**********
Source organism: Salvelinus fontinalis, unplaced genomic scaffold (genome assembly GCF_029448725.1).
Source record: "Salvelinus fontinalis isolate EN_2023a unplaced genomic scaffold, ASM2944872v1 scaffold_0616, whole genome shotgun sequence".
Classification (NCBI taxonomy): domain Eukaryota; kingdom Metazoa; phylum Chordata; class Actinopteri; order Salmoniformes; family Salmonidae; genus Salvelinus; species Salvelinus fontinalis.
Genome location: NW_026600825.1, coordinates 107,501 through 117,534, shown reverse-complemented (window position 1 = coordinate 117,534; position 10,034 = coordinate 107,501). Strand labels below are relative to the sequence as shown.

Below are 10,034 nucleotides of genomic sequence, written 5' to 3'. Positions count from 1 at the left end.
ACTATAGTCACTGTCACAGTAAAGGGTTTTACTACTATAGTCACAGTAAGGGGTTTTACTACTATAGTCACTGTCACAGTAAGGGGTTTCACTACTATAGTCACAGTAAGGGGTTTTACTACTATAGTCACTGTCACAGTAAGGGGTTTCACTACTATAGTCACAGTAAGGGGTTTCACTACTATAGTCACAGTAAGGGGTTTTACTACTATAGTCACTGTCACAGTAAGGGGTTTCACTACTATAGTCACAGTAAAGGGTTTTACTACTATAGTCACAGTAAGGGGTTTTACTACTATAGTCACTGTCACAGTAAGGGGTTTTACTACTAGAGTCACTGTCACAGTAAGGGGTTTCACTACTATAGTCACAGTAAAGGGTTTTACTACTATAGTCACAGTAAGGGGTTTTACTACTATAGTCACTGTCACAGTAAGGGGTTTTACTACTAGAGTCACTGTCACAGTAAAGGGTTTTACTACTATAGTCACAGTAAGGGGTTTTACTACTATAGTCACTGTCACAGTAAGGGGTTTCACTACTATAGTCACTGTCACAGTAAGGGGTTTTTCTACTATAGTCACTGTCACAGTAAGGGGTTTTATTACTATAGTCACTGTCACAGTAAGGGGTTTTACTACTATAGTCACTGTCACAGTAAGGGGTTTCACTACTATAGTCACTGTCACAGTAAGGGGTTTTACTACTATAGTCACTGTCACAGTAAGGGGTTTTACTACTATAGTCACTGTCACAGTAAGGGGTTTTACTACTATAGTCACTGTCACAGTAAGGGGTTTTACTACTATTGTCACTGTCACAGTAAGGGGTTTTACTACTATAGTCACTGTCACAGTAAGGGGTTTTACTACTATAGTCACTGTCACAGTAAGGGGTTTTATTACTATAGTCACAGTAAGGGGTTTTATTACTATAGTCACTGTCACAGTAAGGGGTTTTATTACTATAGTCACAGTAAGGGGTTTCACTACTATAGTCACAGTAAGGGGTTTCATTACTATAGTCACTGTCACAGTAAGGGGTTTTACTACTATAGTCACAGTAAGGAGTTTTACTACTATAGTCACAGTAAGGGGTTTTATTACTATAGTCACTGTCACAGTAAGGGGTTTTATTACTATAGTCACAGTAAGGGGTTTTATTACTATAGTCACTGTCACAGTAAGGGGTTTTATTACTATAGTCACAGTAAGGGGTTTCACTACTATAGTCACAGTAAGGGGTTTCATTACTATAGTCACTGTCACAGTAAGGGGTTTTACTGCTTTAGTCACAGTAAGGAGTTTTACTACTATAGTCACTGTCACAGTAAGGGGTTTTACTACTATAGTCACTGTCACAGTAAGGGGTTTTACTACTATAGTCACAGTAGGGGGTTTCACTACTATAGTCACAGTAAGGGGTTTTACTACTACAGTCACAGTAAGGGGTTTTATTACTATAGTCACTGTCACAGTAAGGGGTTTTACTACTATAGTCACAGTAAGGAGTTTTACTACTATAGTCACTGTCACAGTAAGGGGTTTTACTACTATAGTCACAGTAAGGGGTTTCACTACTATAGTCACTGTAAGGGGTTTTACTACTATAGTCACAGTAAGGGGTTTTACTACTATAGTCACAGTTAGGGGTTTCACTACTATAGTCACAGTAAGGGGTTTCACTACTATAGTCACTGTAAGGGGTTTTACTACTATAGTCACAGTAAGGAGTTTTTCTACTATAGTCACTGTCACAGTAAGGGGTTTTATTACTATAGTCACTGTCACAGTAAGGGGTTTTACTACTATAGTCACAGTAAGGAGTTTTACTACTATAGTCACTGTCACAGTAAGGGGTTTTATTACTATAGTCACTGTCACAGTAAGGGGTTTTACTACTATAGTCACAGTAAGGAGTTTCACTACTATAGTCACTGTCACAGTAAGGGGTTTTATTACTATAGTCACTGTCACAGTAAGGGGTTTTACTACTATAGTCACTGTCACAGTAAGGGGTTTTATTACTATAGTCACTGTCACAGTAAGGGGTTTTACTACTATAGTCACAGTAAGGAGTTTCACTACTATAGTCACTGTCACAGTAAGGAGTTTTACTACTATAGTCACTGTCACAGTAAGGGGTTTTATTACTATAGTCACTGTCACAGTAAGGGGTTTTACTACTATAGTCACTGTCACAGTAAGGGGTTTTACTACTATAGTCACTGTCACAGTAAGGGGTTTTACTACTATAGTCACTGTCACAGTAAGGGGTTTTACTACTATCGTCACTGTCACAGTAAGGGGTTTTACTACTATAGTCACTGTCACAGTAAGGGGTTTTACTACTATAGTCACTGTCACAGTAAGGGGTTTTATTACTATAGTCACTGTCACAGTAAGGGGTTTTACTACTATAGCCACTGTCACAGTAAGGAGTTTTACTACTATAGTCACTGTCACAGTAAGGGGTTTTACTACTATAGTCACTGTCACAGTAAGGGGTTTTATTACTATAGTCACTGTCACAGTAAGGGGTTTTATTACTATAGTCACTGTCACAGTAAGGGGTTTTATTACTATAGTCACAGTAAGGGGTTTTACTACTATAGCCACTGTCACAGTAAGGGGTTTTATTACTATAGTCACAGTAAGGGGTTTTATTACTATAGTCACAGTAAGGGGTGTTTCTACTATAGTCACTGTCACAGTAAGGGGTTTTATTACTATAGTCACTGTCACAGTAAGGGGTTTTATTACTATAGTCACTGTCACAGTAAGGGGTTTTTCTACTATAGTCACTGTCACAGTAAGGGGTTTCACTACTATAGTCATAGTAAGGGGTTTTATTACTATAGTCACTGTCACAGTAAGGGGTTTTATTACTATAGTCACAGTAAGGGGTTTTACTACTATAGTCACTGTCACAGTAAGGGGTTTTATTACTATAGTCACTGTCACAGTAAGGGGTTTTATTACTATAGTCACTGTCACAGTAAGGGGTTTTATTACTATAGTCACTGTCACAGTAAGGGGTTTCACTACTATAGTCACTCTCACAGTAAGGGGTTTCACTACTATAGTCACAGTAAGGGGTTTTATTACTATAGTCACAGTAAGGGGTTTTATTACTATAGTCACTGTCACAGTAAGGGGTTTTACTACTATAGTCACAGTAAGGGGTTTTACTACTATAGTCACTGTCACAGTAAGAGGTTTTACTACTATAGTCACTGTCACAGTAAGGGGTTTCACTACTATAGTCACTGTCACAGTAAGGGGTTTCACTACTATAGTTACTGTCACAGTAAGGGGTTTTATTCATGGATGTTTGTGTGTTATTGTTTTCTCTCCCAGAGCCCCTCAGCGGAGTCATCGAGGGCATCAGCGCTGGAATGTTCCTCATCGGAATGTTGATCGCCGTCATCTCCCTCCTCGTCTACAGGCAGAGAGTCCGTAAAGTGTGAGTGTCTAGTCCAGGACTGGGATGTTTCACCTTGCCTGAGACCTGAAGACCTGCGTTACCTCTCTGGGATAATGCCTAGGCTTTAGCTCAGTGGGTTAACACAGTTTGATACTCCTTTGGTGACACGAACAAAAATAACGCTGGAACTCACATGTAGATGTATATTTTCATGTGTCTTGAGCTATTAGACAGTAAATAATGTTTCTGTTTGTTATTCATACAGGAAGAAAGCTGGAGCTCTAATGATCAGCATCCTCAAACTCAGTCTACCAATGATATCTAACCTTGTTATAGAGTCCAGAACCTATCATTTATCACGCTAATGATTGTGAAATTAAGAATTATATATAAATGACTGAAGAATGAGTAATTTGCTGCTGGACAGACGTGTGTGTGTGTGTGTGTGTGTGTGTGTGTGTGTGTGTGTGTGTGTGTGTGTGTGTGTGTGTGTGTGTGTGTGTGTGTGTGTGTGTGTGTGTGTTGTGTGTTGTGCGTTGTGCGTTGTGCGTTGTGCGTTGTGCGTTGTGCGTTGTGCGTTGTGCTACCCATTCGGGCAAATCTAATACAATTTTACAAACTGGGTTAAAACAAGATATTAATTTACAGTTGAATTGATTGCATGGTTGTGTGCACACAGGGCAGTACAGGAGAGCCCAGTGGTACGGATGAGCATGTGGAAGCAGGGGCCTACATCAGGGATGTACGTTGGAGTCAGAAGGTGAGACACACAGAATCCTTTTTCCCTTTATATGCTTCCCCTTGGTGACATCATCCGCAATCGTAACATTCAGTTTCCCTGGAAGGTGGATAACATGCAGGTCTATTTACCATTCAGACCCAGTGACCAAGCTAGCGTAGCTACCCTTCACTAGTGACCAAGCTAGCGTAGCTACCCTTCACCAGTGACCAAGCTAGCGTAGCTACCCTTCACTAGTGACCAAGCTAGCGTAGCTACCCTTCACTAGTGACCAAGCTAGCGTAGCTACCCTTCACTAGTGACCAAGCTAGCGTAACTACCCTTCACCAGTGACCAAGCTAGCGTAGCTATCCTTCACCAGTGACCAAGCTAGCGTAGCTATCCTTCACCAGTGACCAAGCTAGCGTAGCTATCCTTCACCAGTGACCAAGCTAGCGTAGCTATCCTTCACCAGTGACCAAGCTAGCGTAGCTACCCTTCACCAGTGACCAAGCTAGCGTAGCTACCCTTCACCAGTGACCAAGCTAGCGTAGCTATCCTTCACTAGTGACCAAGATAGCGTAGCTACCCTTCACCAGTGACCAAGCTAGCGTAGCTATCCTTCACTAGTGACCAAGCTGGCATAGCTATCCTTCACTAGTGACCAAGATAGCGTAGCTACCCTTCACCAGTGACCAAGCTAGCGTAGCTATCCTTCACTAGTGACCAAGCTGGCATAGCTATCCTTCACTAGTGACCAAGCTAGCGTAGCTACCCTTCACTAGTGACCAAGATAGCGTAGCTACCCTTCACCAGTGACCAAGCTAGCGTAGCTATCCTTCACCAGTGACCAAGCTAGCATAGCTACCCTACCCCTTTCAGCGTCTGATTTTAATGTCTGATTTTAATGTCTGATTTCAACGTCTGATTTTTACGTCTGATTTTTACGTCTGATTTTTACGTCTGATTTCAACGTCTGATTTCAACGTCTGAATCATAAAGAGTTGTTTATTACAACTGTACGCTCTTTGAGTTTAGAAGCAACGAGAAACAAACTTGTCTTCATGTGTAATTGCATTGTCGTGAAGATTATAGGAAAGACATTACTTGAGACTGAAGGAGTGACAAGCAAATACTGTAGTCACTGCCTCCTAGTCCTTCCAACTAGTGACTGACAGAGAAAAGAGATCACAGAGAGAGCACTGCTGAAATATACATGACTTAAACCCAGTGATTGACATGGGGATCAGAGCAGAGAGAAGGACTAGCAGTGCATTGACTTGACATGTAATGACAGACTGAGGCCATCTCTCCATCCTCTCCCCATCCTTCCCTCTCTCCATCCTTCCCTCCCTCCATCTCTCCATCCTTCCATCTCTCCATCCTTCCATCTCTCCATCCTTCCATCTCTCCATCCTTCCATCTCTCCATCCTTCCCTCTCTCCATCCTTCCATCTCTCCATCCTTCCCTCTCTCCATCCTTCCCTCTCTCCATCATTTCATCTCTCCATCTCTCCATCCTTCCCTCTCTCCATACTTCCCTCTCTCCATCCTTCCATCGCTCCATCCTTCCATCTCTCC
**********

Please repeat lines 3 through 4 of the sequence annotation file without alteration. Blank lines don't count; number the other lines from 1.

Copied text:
Classification (NCBI taxonomy): domain Eukaryota; kingdom Metazoa; phylum Chordata; class Actinopteri; order Salmoniformes; family Salmonidae; genus Salvelinus; species Salvelinus fontinalis.
Genome location: NW_026600825.1, coordinates 107,501 through 117,534, shown reverse-complemented (window position 1 = coordinate 117,534; position 10,034 = coordinate 107,501). Strand labels below are relative to the sequence as shown.